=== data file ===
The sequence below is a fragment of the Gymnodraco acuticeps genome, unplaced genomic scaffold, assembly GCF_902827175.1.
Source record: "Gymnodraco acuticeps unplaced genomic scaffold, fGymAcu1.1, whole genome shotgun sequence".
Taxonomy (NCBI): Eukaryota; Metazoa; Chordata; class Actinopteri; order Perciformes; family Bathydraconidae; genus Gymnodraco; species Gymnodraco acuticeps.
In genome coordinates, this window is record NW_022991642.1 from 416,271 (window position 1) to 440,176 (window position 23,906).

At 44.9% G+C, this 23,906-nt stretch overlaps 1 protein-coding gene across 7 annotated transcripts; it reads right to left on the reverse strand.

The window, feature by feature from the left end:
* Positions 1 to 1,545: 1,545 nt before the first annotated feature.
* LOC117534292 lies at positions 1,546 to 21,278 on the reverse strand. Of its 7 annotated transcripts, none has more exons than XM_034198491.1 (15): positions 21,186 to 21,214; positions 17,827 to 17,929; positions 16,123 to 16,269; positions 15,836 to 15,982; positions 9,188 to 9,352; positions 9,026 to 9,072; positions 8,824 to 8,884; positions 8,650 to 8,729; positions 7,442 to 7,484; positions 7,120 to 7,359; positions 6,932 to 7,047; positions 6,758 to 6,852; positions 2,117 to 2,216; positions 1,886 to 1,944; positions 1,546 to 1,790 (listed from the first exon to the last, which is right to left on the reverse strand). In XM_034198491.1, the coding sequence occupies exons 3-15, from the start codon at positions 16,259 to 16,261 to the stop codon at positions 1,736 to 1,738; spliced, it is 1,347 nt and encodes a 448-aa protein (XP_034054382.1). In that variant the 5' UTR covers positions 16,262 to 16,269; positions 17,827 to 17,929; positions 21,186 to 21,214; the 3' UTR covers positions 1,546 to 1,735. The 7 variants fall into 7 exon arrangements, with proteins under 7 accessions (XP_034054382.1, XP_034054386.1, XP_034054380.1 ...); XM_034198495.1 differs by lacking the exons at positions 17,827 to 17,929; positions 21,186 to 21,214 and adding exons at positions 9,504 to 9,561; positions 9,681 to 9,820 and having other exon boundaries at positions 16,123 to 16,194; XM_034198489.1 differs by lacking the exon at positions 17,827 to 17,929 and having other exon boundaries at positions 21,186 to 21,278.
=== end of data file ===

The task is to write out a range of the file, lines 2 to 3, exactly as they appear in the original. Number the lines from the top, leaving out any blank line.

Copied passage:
Source record: "Gymnodraco acuticeps unplaced genomic scaffold, fGymAcu1.1, whole genome shotgun sequence".
Taxonomy (NCBI): Eukaryota; Metazoa; Chordata; class Actinopteri; order Perciformes; family Bathydraconidae; genus Gymnodraco; species Gymnodraco acuticeps.